Supporting the European Commission's open data policy
PwC’s work for the European Commission set the basis for a European open data portal connecting the national data portals of 19 countries
With plans to develop a European portal for open data – which is now available online-, to support the roll-out of the revised PSI Directive (Directive 2013/37/EC) on the re-use of public sector information, the European Commission needed to first raise awareness within the public administration of Member States of what open data is, how it can be used and for what purposes.
It also had to introduce standard ways to describe data, help administrations decide which data should be open and how it can best be licensed and published.
PwC is an international network of firms meant that we were able to have local-language experts offer training in each country, putting the training sessions in each national context, which was a significant advantage in helping participants understand what the training was all about and how it would impact their work.
Facing more than just technical challenges, the European Commission required a partner with a deep understanding of the specific standards available for open data, as well as the licencing aspects involved, intellectual property rights (IPRs), how to publish open data within the wider context of data management and which data has greater market potential, as well as legal expertise.
Able to deliver an ideal balance between technical knowledge and training, PwC’s tender was deemed the most fitting for the project. The whole team was well versed in the required technologies and could call on experts from PwC’s international network to give training in local language and place training in local context.
"because PwC is supporting a number of other projects within the European Commission that also focus on public administration, we benefitted from synergies across projects and could create standards for metadata that could be more widely applied."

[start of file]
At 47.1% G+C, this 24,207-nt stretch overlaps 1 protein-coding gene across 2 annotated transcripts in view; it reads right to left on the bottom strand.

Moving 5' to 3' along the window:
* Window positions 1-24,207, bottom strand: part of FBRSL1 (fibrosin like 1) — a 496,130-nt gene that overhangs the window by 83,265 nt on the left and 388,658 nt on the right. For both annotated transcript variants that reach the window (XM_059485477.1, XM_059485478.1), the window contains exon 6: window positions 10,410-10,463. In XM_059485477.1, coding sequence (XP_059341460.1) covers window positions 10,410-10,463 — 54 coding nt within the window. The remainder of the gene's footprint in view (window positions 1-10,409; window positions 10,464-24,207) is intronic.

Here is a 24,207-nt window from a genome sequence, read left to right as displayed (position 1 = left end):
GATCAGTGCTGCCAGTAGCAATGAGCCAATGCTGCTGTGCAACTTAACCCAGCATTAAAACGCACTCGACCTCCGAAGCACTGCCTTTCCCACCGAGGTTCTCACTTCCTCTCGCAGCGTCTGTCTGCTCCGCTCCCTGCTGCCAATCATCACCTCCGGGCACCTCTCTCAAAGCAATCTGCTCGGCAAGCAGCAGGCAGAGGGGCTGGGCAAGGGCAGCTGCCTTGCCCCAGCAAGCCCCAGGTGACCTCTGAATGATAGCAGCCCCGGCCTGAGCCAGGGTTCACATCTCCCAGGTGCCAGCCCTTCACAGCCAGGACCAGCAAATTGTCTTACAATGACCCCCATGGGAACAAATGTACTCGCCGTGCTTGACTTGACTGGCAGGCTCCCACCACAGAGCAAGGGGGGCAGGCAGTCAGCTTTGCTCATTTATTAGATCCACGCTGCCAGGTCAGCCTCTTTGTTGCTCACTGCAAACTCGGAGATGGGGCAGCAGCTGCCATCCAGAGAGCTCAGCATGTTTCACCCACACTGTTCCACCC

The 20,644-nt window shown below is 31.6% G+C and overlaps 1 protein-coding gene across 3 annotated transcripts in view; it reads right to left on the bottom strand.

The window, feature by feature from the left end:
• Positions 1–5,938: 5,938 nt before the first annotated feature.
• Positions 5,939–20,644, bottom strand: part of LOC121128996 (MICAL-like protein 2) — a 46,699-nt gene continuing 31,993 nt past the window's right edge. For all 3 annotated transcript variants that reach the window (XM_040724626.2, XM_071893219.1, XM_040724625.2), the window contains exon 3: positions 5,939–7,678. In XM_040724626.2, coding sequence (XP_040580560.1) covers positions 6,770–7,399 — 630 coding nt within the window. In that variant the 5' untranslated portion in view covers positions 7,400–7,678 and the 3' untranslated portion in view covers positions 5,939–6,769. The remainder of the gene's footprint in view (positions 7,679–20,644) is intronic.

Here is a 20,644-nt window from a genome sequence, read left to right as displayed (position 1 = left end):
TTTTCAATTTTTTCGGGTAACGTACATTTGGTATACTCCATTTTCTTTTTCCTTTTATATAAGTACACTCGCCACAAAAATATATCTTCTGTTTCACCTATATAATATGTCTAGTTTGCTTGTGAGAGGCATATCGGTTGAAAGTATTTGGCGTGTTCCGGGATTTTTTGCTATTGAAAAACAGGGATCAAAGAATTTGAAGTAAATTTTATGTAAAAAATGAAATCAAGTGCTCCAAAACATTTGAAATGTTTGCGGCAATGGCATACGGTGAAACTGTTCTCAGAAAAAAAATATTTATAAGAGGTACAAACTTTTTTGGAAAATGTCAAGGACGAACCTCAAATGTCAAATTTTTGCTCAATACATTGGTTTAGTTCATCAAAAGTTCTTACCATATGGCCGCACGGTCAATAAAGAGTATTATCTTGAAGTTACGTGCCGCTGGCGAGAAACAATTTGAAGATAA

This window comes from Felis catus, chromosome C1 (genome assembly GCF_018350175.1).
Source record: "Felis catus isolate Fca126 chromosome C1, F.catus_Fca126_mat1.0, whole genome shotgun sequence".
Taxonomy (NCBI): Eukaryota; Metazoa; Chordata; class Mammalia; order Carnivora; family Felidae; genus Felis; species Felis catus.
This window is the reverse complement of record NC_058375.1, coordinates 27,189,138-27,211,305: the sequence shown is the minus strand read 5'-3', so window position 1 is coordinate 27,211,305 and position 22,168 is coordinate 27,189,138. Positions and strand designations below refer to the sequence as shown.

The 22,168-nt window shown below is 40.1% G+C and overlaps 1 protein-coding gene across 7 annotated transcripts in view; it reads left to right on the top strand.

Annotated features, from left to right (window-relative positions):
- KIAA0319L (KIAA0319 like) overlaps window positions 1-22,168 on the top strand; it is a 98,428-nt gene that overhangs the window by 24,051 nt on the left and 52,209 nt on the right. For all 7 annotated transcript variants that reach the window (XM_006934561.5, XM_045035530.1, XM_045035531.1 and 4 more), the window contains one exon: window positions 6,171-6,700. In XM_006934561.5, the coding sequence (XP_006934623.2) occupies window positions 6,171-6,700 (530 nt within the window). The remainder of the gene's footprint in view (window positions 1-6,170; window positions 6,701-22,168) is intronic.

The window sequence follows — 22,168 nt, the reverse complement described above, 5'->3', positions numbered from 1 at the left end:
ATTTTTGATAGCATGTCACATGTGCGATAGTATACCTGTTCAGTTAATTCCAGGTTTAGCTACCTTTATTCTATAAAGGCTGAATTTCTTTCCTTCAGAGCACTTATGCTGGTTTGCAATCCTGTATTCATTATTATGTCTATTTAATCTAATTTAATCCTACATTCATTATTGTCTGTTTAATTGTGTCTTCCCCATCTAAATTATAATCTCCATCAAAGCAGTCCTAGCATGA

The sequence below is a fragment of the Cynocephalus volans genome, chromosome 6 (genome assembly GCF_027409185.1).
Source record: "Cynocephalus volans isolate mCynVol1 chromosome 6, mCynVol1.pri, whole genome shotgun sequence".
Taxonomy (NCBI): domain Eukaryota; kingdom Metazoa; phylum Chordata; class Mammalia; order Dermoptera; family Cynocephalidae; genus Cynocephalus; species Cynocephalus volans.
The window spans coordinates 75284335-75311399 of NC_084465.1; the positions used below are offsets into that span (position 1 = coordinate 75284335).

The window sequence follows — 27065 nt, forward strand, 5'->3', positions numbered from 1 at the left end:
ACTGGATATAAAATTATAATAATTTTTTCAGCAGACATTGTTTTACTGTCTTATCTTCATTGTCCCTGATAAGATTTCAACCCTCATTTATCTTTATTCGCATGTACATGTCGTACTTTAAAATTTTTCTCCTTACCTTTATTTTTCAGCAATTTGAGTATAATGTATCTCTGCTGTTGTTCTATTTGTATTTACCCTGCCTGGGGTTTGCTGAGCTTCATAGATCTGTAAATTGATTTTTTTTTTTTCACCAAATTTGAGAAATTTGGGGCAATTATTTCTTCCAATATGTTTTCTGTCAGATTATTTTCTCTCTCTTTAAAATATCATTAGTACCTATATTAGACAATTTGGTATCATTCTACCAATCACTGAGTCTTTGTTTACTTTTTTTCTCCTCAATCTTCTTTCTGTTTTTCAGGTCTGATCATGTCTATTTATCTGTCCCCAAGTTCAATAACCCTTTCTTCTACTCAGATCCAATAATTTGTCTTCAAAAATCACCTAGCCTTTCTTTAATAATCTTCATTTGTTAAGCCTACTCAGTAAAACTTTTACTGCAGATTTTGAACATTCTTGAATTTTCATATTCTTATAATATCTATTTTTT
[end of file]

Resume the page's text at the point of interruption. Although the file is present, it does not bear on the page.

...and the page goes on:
PwC’s work on Open Data Support, between 2013 and 2015, included the development and deployment of a platform to allow for the preparation, transformation and publication of metadata in public datasets, underpinned by a common structure, the DCAT-AP (DCAT Application Profile for data portals) that describes public sector datasets in Europe.
A crucial part of the solution was training public administration staff to build the theoretical and technical capabilities within European Member States’ public administrations. PwC designed and developed 10 training modules covering different aspects of open data.
The modules have been translated into several languages and been made publically available under an open licence. Forty onsite training sessions were given to more than 1,800 public administration staff within 25 Member States.
Training materials were adapted and updated based on experience to make sure they offered optimal support.
The project helped significantly raise awareness of open data and how greater value can be derived from collected metadata.It also helped increase the maturity of metadata collection in those Member States lagging behind.
As a result of PwC’s pragmatic approach and fresh view on the subject, our effective management and ability to drive the project forward, the European Commission was fully prepared for the next stage of the portal project.
"The project not only delivered on its objectives, but also offered us the experience and expertise to be able to move on with the complex portal project we’d envisaged."
Thanks to the provision of data preparation transformation services by PwC and our ability to reach out across Europe, with the support of our European network, the European Commission had in place, for the first time, a platform that connected the national data portals of 19 countries.
We familiarised public administration staff with and trained them on the technical aspects of open data, as well as legal licences and data management, which was key to the Commission’s ability to put in place the European Data Portal. Using a “train the trainer” approach, the European Commission is able to continue the intense training programme and continues to update training materials as required.
The delivery of training content and the training given have turned out to be a flagship service. During the project, we experienced great interest in and a real need for developing data governance and management capabilities within public administrations.